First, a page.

The fact that family cases are driven by affidavits and applications increases overhead costs for word-processing staff and, consequently, for office space. Unlike private lawyers who are able to do criminal law from an in-home office using a part-time secretary, family law lawyers generally require a full-time secretary and separate office space. In legal aid cases, criminal work is thus more remunerative for the private bar than civil.
Clients often don't keep records necessary for their case, thus requiring more contact time on the part of the lawyer simply to gather information. Furthermore, communications with clients are often complicated. The language of affidavits and other documents used in family matters is often difficult for clients to understand, and requires more time for lawyers to explain.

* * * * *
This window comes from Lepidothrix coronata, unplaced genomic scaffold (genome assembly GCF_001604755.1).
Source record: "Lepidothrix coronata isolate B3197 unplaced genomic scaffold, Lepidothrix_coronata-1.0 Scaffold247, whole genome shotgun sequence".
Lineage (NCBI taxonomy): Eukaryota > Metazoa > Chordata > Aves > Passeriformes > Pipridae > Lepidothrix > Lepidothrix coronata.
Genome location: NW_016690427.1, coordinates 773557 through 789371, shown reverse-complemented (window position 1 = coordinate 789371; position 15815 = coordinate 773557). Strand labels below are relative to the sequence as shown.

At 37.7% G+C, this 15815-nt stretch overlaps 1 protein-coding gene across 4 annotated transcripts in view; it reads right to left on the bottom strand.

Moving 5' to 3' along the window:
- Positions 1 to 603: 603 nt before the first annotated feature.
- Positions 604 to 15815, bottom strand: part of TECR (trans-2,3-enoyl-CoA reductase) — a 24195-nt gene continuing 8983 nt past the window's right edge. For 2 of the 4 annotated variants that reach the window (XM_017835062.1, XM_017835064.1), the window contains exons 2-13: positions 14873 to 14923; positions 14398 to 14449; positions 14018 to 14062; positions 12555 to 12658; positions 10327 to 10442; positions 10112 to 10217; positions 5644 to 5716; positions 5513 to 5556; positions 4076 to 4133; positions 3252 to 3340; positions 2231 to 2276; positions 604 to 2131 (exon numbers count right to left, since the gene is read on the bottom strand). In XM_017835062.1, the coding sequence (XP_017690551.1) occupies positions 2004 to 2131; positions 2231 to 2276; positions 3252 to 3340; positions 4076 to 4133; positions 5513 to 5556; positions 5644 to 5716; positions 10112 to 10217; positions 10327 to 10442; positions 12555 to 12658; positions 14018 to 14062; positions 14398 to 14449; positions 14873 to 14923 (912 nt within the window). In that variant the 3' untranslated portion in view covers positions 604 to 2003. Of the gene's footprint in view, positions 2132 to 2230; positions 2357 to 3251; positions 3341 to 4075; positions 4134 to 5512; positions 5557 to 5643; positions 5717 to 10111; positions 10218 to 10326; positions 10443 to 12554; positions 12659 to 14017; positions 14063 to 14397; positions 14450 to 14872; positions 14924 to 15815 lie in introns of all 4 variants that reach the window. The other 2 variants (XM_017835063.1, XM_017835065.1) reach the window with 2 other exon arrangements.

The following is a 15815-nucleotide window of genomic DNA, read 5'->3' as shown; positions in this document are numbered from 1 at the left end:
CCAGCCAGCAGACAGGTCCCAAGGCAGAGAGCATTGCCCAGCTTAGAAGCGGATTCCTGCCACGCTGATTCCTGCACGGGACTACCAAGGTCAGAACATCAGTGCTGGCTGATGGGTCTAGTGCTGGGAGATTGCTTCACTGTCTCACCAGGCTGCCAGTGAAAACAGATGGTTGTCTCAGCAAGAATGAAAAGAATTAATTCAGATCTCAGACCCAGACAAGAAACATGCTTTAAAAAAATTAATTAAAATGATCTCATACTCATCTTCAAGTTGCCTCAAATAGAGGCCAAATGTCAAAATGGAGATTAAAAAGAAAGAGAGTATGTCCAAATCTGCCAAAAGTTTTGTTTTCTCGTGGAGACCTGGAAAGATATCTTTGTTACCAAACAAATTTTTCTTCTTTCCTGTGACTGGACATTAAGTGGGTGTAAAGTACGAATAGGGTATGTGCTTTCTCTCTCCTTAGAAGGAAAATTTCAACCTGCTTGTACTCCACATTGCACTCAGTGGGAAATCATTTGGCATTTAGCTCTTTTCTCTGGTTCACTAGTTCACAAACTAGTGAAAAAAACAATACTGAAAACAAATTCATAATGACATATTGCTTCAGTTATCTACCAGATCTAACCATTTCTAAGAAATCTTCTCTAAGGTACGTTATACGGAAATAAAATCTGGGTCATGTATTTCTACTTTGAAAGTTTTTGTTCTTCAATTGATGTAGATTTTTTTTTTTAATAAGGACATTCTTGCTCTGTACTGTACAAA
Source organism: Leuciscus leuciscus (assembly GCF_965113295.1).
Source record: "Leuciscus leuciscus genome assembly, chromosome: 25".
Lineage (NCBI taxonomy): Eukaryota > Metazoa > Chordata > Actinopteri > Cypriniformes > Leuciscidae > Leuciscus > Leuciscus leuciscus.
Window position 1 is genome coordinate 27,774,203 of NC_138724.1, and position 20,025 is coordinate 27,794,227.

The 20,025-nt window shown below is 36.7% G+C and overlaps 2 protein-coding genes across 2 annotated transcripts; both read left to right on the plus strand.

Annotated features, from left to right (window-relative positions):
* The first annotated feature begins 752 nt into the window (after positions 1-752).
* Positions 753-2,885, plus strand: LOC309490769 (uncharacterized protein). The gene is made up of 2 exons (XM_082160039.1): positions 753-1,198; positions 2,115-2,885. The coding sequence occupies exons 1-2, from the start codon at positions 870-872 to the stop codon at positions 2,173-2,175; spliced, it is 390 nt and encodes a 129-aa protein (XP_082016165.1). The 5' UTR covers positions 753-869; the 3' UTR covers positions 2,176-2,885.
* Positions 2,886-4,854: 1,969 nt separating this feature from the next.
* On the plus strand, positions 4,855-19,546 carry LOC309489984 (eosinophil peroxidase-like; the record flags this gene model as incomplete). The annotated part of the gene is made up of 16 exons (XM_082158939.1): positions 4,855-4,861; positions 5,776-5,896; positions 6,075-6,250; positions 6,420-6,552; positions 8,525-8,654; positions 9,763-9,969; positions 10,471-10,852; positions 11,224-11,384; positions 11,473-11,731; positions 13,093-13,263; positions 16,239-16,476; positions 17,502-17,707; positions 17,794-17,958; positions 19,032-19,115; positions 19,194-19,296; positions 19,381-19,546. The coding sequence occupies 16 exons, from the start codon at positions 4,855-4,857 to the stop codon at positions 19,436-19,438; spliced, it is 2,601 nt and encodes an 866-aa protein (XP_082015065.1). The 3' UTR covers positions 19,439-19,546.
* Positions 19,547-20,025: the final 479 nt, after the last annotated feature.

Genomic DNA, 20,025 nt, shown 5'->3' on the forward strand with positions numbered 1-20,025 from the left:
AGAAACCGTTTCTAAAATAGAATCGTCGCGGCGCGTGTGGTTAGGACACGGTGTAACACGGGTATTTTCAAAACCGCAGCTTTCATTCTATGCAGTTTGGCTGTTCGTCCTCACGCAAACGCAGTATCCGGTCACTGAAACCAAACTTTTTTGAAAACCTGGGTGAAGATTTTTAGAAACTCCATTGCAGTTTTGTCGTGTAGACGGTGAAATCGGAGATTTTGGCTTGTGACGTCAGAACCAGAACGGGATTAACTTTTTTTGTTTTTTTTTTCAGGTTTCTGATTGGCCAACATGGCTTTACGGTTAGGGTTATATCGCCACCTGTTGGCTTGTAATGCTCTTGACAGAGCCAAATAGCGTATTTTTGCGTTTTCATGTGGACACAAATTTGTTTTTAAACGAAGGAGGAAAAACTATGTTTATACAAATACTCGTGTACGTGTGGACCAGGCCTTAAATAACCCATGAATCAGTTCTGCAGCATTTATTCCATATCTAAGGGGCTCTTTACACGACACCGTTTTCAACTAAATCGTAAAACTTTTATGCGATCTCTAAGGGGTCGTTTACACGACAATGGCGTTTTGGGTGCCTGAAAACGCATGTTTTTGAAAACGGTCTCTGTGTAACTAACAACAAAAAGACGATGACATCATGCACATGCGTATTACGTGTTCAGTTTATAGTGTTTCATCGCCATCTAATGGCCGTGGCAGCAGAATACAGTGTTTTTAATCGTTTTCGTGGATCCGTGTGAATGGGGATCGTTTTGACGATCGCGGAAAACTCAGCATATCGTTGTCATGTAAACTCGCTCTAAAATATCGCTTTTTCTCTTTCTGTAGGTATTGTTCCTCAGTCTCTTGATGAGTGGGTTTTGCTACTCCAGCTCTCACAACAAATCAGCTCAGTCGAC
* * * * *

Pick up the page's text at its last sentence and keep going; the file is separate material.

The fact that family cases are driven by affidavits and applications also tends to prolong family law cases, especially in circuit communities. Clients are required to sign documents, which is often delayed until the lawyer is in town on circuit. Some documents require waiting periods (e.g., an originating notice for child support entails a 30-day notice period). If the required waiting period does not coincide with the circuit court dates, delays are prolonged.
The main results of these practical limitations are perceived to be: